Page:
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Hope Leigh Weiss Milwaukee School of Engineering

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Abstract

Enabling Mechanical Engineering Curriculum Interconnectivity Through An Integrated Multicourse Model Rocketry ProjectAbstractConventional undergraduate mechanical engineering curricula are split into topical tracks where,from the students’ perspective, each division has limited interconnectivity or overlap with theothers. To provide students a more coherent and cohesive view, we created and delivered amulticourse curriculum-integrated engineering project that permeates and unifies five differentclasses within our undergraduate curriculum: 1) Design, 2) Dynamics, 3) Numerical Methods, 4)Fluid Mechanics, and 5) Thermodynamics. Students enrolled in classes containing rocket projectcontent design, build, flight test, and analyze model rockets through hands-on exercises designedto enhance their awareness of topical connectivity across the mechanical engineering curriculum.These activities challenge students to work on different aspects of the same rocket project acrossall four years of their degree program.Our method is to redesign discrete laboratory exercises already found in five existing requiredmechanical engineering courses to integrate the project within our existing curriculum withoutneed for administrative changes (i.e., no course catalog changes). At the end of each course,students evaluate the rockets they designed, analyze their design decisions, and reflect on theimpacts their choices had on rocket performance using distinct tools from the discipline of eachunique course.Among the novel aspects of our approach is to expand beyond a two-course project sequencespanning just one academic year, a technique already used in many engineering curricula.Instead, our project is integrated into a multi-year five-required-course sequence with at least onecourse appearing in each year of the four-year mechanical engineering curriculum. We expectthis approach to engender significant benefits to student learning. First, it promotes “spacedrepetition”, wherein learners encounter the same material in briefer sessions spread over a longertime periods rather than the study of information in single blocks, as many engineering curriculado. Second, our approach allows students to realize the interdisciplinary nature of engineeringproblems, which discrete course subjects artificially isolate. Our approach enables students toapply what they have learned in previous classes to solve new aspects of the same project.Third, this project demonstrates the true iterative nature of engineering design and modeldevelopment wherein students reassess their modeling assumptions and perform necessarilymore detailed experiments to validate their conceptual design changes.Both direct and indirect assessments were used to evaluate our program. We tracked the numberof students enrolled in rocket project courses who joined aerospace student organizations likeAIAA and who took aerospace industry internships or jobs. We also tracked the performance ofstudent-built rockets in courses where rocket launches were part of the exercise. With respect toindirect assessment, we report results of a student survey taken at the end of each class withrocket project content in which the students evaluate several metrics including their own 1)interest, 2) understanding, 3) perceived workload, 4) appreciation of course interconnectivity,and 5) level of project enjoyment.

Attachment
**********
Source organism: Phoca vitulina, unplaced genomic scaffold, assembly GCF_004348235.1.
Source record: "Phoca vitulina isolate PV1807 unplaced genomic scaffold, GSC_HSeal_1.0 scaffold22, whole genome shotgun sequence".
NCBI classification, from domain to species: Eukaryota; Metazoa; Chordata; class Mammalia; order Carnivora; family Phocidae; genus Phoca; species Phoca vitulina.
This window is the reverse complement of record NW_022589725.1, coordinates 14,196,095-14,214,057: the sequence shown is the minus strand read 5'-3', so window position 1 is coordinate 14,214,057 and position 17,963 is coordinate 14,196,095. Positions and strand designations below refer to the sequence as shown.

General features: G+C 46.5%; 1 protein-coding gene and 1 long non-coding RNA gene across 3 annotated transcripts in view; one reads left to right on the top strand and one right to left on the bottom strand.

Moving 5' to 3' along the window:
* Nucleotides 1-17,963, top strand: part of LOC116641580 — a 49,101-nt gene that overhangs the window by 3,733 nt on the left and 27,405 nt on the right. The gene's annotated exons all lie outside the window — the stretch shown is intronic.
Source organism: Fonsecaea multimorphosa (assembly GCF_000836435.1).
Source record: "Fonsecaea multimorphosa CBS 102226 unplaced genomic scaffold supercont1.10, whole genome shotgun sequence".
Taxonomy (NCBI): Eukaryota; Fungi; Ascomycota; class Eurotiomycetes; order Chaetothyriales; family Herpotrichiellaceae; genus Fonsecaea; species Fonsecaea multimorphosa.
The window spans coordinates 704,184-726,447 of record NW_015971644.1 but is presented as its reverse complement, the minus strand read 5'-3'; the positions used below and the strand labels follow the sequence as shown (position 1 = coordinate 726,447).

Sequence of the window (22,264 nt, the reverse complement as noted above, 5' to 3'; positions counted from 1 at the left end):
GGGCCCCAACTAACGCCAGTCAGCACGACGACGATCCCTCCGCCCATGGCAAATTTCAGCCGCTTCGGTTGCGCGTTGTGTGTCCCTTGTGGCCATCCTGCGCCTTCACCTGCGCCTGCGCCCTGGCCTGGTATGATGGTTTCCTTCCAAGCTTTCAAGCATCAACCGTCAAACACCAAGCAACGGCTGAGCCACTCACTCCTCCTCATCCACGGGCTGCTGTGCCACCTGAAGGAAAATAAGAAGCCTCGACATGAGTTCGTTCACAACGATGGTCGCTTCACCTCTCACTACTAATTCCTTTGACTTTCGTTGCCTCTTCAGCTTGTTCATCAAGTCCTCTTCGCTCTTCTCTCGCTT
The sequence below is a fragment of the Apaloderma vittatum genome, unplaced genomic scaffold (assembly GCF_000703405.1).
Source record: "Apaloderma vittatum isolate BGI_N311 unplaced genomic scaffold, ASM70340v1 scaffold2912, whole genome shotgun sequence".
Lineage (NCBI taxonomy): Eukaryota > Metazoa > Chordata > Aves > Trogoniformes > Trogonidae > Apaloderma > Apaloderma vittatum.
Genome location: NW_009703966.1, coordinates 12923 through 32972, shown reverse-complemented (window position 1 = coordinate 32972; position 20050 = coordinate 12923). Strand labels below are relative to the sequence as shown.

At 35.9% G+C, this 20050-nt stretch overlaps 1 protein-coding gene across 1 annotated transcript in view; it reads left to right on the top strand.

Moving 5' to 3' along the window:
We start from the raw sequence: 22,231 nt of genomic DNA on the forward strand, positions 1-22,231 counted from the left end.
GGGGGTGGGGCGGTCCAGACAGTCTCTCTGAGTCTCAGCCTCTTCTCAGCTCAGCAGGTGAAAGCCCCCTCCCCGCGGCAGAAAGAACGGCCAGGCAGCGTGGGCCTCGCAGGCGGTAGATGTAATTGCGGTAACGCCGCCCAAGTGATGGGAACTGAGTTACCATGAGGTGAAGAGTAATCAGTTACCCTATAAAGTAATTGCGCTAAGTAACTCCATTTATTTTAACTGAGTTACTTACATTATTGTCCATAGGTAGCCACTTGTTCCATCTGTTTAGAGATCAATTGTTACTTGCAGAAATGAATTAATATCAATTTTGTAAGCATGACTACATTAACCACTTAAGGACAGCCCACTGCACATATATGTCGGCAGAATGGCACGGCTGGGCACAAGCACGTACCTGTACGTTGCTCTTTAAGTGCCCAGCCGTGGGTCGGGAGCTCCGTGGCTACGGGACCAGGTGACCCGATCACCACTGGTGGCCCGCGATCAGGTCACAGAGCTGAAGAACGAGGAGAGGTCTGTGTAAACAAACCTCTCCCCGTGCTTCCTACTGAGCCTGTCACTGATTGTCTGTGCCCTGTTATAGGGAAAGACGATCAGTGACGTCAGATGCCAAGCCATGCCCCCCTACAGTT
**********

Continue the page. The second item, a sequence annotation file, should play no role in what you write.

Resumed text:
Traum, M. J., & Prantil, V. C., & Farrow, W. C., & Weiss, H. L. (2013, June), Interconnecting the Mechanical Engineering Curriculum Through An Integrated Multicourse Model Rocketry Project Paper presented at 2013 ASEE Annual Conference & Exposition, Atlanta, Georgia. https://peer.asee.org/19812